The Amazon can be visited from many countries in South America, but we decided to wait until Bolivia before making our trip there. "The Jungle" is divided into two national parks: Parque Nacional Madidi (the traditional dense jungle), and Pampas del Yacuma (flat lands along a river with easier wildlife viewing). There are literally dozens of tour companies to choose from, ranging in price from $79 to over $300/pp for a 3 day, 2 night tour (excluding transportation and park entrance fees). We felt very compelled to choose a company that is eco friendly, pays fair wages, has small group sizes, and works to preserve the jungle, because often tourism can have a negative impact or destroy natural places. We decided on Mashaquipe, a mid-range company that employs indigenous locals who live in the jungle. It was a little outside of our budget, but absolutely worth it. We also splurged and took a 45 minute flight into Rurrenabaque (a first for us), rather than brave the 20 hour bus journey down a dirt road.
Day 1: A nice SUV picked us up in the morning, and drove the three hours to the lodge. It was a bumpy dirt road, so of course I spent the majority of the time trying not to puke. Along the way, we saw a sloth (in spanish: Perezoso. Translation: "the lazy") in a tree and tons of bird species. We arrived in time for lunch, which was pretty mediocre, and had an hour siesta before heading out on the Yacuma river. We traveled two hours up the river, and spotted several types of animals. We saw alligators, birds, and capybara, the largest rodent species. The capybara were my favorite... there were tons of babies, and they were adorable. We left the boat, and hiked for a few hours in search of an anaconda. We were unsuccessful, but managed to see a lot of neat birds. By the time we took the boat back to the lodge, it was dark. Our guide was kind enough to shine his flashlight along the riverbanks, lighting up the alligators' eyes. Can I say creepy?!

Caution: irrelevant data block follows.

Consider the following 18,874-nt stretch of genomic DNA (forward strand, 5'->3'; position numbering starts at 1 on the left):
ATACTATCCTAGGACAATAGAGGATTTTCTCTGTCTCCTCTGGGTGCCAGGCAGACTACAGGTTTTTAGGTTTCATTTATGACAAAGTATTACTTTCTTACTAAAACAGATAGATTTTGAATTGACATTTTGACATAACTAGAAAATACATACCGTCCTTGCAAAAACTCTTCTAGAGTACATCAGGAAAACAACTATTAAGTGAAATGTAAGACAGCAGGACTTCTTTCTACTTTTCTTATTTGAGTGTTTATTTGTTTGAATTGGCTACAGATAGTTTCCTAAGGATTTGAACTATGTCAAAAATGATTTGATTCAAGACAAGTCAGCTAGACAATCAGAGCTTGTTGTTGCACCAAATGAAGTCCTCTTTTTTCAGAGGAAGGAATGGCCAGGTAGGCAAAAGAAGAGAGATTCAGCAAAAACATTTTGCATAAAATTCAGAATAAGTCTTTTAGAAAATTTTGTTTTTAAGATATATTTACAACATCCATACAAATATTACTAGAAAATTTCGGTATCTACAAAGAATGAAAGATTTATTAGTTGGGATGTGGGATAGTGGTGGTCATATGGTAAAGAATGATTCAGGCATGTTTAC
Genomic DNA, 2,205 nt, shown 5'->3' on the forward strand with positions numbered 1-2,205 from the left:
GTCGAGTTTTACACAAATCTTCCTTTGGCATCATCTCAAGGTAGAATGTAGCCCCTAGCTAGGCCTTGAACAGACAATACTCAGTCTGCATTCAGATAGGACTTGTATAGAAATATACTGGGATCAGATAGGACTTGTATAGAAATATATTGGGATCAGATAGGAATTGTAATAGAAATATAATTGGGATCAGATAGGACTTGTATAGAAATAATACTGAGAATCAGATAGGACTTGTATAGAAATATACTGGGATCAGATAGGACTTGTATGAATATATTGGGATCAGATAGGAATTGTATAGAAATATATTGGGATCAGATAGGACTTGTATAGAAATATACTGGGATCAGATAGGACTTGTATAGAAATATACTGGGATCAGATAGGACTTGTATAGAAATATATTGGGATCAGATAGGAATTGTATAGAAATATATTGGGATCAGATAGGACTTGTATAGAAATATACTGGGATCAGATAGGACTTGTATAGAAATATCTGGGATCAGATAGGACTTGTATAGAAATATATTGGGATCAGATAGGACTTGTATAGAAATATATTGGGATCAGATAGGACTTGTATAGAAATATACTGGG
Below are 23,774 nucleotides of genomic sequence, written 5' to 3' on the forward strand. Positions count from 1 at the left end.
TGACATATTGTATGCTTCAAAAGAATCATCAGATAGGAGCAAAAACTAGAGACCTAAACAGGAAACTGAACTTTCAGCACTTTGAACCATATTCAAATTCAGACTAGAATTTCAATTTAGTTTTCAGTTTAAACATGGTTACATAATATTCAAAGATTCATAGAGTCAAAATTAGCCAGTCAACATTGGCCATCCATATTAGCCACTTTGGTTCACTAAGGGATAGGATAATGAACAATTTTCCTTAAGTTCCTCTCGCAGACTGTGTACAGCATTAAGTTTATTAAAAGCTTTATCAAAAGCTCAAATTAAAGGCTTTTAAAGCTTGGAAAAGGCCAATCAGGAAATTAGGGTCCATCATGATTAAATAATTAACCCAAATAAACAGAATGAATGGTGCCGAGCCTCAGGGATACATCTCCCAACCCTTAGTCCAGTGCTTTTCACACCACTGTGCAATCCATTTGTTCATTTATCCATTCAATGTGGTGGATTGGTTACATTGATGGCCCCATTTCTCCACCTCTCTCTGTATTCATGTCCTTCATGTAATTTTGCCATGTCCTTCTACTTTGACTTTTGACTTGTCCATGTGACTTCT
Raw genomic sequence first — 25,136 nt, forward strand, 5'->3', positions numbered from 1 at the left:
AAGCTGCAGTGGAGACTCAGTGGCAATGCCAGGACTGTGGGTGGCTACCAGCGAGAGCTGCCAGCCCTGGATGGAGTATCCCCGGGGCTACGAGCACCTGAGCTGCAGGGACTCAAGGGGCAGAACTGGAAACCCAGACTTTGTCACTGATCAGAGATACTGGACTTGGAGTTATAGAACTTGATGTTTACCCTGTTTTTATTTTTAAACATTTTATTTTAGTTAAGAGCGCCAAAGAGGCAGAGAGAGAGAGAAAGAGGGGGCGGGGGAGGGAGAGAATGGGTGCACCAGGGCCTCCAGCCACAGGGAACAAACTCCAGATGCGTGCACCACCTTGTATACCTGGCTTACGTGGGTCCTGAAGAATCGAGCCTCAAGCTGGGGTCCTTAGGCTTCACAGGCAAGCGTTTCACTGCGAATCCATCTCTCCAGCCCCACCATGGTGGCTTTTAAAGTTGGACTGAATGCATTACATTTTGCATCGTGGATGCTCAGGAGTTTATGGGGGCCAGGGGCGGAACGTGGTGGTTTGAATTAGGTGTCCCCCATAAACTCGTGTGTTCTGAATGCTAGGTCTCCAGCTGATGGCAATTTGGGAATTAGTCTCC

Day 2: After breakfast, we rode for a few hours in the boat to a spot where there were pink river dolphins. On the way, we saw literally hundreds of alligators, capybara, turtles and birds.The water was very brown, so the dolphins were a little difficult to see. We learned that the pink Amazonian river dolphin is one of the most endangered types of dolphin, mostly because of irresponsible tourism. Many companies encourage tourists to swim with or touch the dolphins, but insect repellent and sunblock can kill them. We enjoyed watching them from our boat, then went back to the lodge for lunch. Afterward, we went back out in the boat to fish for piranhas. The fishing was interesting... we put a little chunk of raw red meat on a hook, and threw it into the water. Within about five seconds, you could feel the piranha nibbling. They were ridiculously good at getting the meat off the hook, making them a bit difficult to catch. Daniel managed to catch two, and I caught one. Toward the end, we took to the strategy of yanking the line out of the water as hard as possible at the first nibble. The piranha would come flying out of the water, unattached to the hook, sometimes gripping onto the meat with its teeth. Most of the fish ended up flopping themselves back into water, but we kept a few, which were cooked whole for dinner. There was not much meat on them, and it was a little creepy seeing their toothy mouths sitting on a plate. At the end of the day, we went back to the boat and watched the gorgeous sunset over the river.
Day 3: Our final day in the pampas, we went out on foot in search of an anaconda. On our way, we saw a family of monkeys run past. We donned our rubber boots and set out to the swamps. Unfortunately, Daniel was unable to join in on this part, because his feet are massively enormous and they didn't have boots to fit him. Or, the reason as Daniel says: "Apparantly they don't have shoes for adults in this country." In fact, the largest boots they had were five sizes too small. In the end, it didn't end up mattering... the anaconda eluded us once again. After traipsing around in the mosquito-ridden swamp for around an hour, we called it quits. After lunch, we were transported the three hours back to Rurrenabaque. This time, I wisened up and drugged myself to sleep for the ride.
- Flight from La Paz to Rurrenabaque: $83 per person, one way
- Mashaquipe tour: $185 per person, for 3 days/2 nights
- Pampas del Yacuma entrance fee: $21.50 per person
- Lodging in Rurrenabaque, El Curichal Hostal: $12.90/night, private room and bathroom